When I last wrote on this blog, I’d just dropped one bad habit…
Cutting out cigarettes, an addiction that had ruled my day-to-day existence for half a century, was one of the biggest challenges that I have had to face – and this is coming from a man who’s met his fair share of troubled characters and addicts.
I wouldn’t dream of comparing my cravings for nicotine with the withdrawal symptoms that a serious drug abuser goes through on a daily basis, but I would say that I perhaps have had a glimpse into this world at the very least.
Now that it’s been nearly nine months since I smoked my last cigarette, I can start talking about the positive impacts that going nicotine-free has had on my life and how cutting out smoking might be just the thing to improve your overall health and happiness.
Although I was advised to keep writing this blog throughout the quitting process, there was a part of me that felt like it would be tempting fate to spending time every day focusing on the act of smoking. When friends and relatives ask me for advice and some enlightenment as to ‘how I did it’, I struggle to pick out one particular thing that got me through the ordeal. One thing I would say is that I’m fortunate enough to live in one of the most relaxing places in the UK: Glastonbury.
Aside from when the annual music festival is on at Pilton, blasting out music until the early hours of the morning, this is an incredibly peaceful part of the world to call home.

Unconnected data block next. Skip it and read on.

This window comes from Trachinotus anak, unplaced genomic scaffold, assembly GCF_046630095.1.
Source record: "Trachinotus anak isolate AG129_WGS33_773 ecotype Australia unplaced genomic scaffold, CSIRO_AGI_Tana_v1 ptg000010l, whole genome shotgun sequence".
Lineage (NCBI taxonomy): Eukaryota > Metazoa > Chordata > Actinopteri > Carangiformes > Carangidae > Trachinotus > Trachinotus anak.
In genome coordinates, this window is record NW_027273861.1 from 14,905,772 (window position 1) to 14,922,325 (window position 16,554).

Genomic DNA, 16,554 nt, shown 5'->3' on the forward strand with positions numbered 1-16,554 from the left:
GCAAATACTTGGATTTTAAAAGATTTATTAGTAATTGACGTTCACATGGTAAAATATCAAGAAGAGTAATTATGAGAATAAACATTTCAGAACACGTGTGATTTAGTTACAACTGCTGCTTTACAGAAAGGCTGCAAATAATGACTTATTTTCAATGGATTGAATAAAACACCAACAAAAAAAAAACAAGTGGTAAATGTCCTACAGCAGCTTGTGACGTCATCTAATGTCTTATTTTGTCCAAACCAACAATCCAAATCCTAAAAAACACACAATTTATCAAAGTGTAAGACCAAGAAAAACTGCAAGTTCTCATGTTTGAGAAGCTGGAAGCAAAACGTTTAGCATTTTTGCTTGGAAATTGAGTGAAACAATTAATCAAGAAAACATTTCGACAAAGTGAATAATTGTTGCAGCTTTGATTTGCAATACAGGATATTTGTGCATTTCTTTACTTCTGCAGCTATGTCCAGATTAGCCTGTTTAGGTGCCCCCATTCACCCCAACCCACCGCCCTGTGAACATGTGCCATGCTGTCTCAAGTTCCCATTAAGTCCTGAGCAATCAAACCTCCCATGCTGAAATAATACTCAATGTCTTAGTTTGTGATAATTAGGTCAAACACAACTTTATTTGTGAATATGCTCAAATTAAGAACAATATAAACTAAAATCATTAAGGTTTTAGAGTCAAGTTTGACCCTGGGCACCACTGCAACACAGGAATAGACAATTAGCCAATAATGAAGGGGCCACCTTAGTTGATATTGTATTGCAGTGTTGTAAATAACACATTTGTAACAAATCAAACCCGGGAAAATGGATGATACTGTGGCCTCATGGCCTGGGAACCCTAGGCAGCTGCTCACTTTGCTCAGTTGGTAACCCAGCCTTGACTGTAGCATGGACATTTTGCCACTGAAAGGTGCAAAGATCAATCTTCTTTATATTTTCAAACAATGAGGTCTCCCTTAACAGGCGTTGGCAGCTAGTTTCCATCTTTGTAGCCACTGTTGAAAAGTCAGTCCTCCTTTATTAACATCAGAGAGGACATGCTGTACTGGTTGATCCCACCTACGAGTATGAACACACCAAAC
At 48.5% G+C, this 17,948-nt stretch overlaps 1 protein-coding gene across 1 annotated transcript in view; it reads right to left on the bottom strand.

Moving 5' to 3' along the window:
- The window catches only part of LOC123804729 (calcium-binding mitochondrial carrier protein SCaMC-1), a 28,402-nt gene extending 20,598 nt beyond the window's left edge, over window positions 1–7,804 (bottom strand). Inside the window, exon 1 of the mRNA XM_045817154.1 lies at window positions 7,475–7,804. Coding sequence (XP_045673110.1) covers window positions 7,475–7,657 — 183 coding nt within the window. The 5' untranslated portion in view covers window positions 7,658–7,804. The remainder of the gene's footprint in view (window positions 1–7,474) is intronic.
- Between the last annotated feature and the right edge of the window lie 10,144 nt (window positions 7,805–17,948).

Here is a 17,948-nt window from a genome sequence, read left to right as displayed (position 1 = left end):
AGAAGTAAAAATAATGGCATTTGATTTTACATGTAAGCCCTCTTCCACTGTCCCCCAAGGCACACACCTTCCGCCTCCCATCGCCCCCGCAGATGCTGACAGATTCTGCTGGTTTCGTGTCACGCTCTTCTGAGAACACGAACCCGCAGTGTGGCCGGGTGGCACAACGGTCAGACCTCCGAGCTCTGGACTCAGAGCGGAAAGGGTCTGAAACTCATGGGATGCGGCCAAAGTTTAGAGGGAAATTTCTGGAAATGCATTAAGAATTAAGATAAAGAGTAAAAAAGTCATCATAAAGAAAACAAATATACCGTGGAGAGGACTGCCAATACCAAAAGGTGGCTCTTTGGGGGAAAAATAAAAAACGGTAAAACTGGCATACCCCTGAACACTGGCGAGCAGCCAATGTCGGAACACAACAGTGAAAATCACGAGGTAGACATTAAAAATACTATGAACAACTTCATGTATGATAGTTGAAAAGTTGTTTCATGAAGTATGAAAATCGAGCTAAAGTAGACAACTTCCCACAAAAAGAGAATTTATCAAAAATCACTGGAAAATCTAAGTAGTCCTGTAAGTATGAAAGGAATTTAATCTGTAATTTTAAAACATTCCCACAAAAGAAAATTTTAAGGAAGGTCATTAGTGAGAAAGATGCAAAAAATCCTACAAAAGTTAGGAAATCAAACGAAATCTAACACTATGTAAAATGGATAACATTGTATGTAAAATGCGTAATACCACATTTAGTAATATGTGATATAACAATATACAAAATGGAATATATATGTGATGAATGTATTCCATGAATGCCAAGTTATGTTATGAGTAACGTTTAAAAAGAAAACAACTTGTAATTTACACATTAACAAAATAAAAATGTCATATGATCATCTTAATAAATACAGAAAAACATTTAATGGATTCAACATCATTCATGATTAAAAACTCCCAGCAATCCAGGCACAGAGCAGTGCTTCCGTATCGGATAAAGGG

Despite the town being quite the tourist hot spot throughout the year, Glastonbury has managed to retain the country charm that has typified Somerset life for the majority of the 20th Century and it’s this idyllic setting that has helped me stay smoke-free for well over eight months now.
Out here, with the proud Tor looking down onto us like a genial Grandfather, the nights are crisp and cool in the winter, but the greenness of the land is never fully sapped away, even when the days are at their shortest. There were some times when the going got tough though. As I’m sure many other ex-smokers will confirm, the times when your resolve are tested the most are usually social situations. For me, it meant that I had to say goodbye to my weekly trips down to the local pub. I’d spent years of my life ending my working week with a trip down The King Arthur, it was almost like a second home to me and the patrons there were like my second family.
The first time I attempted to go in there, after my inaugural week of quitting, I only lasted about 10 minutes.
The smell of freshly poured pints, pub grub and, worst of all, cigarettes, proved to be maddeningly tempting – I left in a cold sweat with my bemused friends looking on. I saw it as a significant sign of progress when I spent a good hour there last weekend. Where once just the mere smell of the pub would have me crawling out of my skin, I can now happily sit in The King Arthur with a pint and catch-up with all my friends that I’ve sorely missed for the last few months.
Other than missing my fair share of pub quizzes, it looks like I didn’t miss out on too much since my time away and at least I can breathe a little easier now!